GENEVA – More than five years since the unrest in Syria began, senior United Nations officials on Monday stressed to the Security Council that the status quo in the war-torn country cannot continue, highlighting the effects of the conflict on civilians, especially women and children.
“The Syria crisis is a chronicle of missed opportunities by the Security Council, Member States with influence on the parties, and the broader international community to bring the conflict to an end,” Stephen O’Brien, the Under-Secretary-General for Humanitarian Affairs told the 15-member Council, opening the floor ahead of UN special representatives dealing with sexual violence in conflict and children and armed conflict.
Welcoming the recent international talks in Vienna, Mr. O’Brien said “this momentum must be seized to leave no stone unturned to put an end to this horrendous war that has cost an estimated 250,000 people their lives, given rise to extremist and terrorist groups, and reduced much of the country, a middle-income country, to rubble.”
He recalled that the fighting has propelled the world’s largest humanitarian crisis of the twenty-first century, with some 13.5 million people in Syria in need of some form of humanitarian assistance, including six million children, and driven over four million people to seek safe refuge outside their home country.
“Security Council members and the international community must also redouble their efforts to oblige the parties to finally comply with the demands made by this Council in resolutions,” the Emergency Relief Coordinator insisted, noting that attacks on civilian infrastructure continue unabated, including “relentless attacks” against health care facilities and personnel across the country.
Mr. O’Brien called upon the Syrian authorities to urgently approve the 46 currently pending inter-agency requests and allow convoys previously agreed in principle, which are awaiting their clearance, to proceed. He also called on non-State armed opposition groups as well as listed terrorist groups to allow the deliveries they are preventing.
“Despite all the challenges, the United Nations and partners continue to reach millions of people in need through all modalities,” he stated. In the past month alone, the UN and its partners reportedly delivered food aid to over four million people; water, sanitation and hygiene support to over 3.5 million; and medicines and supplies for 717,000 treatments.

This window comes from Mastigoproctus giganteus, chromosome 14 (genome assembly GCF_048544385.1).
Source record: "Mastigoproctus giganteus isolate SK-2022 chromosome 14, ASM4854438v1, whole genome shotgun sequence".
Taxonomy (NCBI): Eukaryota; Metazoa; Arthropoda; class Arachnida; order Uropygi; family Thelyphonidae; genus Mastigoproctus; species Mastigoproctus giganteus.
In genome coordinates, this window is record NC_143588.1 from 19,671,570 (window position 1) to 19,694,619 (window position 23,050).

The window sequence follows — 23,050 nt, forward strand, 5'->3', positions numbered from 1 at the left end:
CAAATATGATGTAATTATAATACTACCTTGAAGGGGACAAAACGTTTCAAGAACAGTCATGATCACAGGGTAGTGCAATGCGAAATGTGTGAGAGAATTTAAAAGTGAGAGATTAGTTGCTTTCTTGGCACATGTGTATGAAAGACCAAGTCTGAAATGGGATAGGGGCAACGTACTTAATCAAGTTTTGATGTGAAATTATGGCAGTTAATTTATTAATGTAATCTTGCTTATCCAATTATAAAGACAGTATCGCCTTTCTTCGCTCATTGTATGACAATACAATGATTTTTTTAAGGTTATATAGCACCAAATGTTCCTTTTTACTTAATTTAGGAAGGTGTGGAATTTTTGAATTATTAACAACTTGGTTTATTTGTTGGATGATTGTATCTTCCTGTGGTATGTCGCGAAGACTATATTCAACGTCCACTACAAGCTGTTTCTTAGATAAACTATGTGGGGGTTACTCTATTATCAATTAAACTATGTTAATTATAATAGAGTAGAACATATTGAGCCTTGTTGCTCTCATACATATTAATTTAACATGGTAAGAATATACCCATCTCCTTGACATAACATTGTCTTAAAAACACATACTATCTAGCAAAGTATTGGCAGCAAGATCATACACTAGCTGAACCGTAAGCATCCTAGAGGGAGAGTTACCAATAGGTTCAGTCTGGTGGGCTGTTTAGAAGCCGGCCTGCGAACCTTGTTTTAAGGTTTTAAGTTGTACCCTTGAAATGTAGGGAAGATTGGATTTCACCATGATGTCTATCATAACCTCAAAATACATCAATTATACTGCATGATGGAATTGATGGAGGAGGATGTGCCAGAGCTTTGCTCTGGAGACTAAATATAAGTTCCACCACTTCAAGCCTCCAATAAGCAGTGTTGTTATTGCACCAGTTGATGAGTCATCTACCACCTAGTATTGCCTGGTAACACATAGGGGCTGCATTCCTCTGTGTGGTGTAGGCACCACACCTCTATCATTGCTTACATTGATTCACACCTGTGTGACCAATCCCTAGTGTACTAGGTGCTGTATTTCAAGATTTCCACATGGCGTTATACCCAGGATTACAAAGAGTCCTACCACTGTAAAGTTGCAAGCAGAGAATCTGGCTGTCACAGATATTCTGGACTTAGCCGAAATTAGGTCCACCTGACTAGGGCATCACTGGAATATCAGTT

Earlier on Monday in a press release, Mr. O’Brien welcomed a joint announcement by leaders of the United Kingdom, Germany, Norway, Kuwait and the United Nations of a “Syria Crisis Conference” to be held in London next February.
“This conference in London will be a critical opportunity to remind the world of the suffering Syrian civilians are going through,” he underlined.
“As the brutality and violence in their country intensifies it is our job to appeal on their behalf for essential and sustained aid and protection. The humanitarian appeals for Syria and neighbouring countries are alarmingly underfunded. I look forward to working with the UK, Germany, Norway and Kuwait to make this event a success. Concrete pledges of financial support will allow us and our humanitarian partners to help families in dire need.”
In her remarks to the Council, the UN Special Representative on Sexual Violence in Conflict, Zainab Hawa Bangura, said sexual violence has been a characteristic of the Syrian conflict, and has been perpetrated by “most of the belligerent parties” as a tactic of war.
“Since returning from my scoping visit to the region this May, I have focused considerable energy on raising the level of awareness and understanding of the sexual violence crimes that are occurring,” said Ms. Bangura. “At the same time, we have been working to formulate a response strategy.”
This seven point strategy includes: mobilizing political commitment, support and resources; ensuring that protection and empowerment of women is consistently includes as a central consideration in all efforts to prevent violent extremism and counter terrorism; enhancing protection, early-warning and risk mitigation; and strengthening the support and services to survivors of sexual violence.
Turning to the plight of children in the conflict, the Special Representative of the Secretary-General for Children and Armed Conflict, Leila Zerrougui, said five years of intensifying hostilities and violence in Syria have taken an unacceptable toll on the lives of boys and girls.
During her presentation, Ms. Zerrougui detailed how children continue to be killed, maimed, recruited and used by parties to the conflict. She also highlighted how the future of millions of children is jeopardized by attacks on schools and education.
“Aerial bombardments of civilian areas by Syrian Government Forces have continued to cause a significant proportion of the verified cases of child casualties in 2015,” Ms. Zerrougui said.
She added that the indiscriminate shelling of densely populated areas by all parties to the conflict is another major cause of child casualties. She also underlined how the alleged mass execution of 200 children by Islamic State of Iraq and the Levant (ISIL) is another “tragic” example of the brutality faced by boys and girls in the country.
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